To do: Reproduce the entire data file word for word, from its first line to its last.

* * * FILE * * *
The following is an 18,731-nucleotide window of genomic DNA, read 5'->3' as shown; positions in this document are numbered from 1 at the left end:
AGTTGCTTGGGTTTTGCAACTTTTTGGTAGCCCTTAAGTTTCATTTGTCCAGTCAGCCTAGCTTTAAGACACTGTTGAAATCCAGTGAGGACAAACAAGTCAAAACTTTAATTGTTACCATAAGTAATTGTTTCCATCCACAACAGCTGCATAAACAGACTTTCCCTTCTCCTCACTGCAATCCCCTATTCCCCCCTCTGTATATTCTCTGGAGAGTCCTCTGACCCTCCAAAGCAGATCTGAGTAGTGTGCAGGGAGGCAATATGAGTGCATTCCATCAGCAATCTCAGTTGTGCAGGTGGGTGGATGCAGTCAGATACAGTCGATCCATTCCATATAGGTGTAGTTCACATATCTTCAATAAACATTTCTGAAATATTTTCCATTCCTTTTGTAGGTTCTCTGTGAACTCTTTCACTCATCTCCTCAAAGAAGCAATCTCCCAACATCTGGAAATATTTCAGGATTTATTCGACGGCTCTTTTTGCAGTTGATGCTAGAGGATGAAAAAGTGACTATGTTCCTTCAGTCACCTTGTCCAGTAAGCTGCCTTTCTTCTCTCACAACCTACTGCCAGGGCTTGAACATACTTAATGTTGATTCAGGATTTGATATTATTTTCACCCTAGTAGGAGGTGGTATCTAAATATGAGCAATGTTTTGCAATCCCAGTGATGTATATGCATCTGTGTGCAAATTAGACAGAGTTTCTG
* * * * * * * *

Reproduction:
The following is an 18,731-nucleotide window of genomic DNA, read 5'->3' as shown; positions in this document are numbered from 1 at the left end:
AGTTGCTTGGGTTTTGCAACTTTTTGGTAGCCCTTAAGTTTCATTTGTCCAGTCAGCCTAGCTTTAAGACACTGTTGAAATCCAGTGAGGACAAACAAGTCAAAACTTTAATTGTTACCATAAGTAATTGTTTCCATCCACAACAGCTGCATAAACAGACTTTCCCTTCTCCTCACTGCAATCCCCTATTCCCCCCTCTGTATATTCTCTGGAGAGTCCTCTGACCCTCCAAAGCAGATCTGAGTAGTGTGCAGGGAGGCAATATGAGTGCATTCCATCAGCAATCTCAGTTGTGCAGGTGGGTGGATGCAGTCAGATACAGTCGATCCATTCCATATAGGTGTAGTTCACATATCTTCAATAAACATTTCTGAAATATTTTCCATTCCTTTTGTAGGTTCTCTGTGAACTCTTTCACTCATCTCCTCAAAGAAGCAATCTCCCAACATCTGGAAATATTTCAGGATTTATTCGACGGCTCTTTTTGCAGTTGATGCTAGAGGATGAAAAAGTGACTATGTTCCTTCAGTCACCTTGTCCAGTAAGCTGCCTTTCTTCTCTCACAACCTACTGCCAGGGCTTGAACATACTTAATGTTGATTCAGGATTTGATATTATTTTCACCCTAGTAGGAGGTGGTATCTAAATATGAGCAATGTTTTGCAATCCCAGTGATGTATATGCATCTGTGTGCAAATTAGACAGAGTTTCTG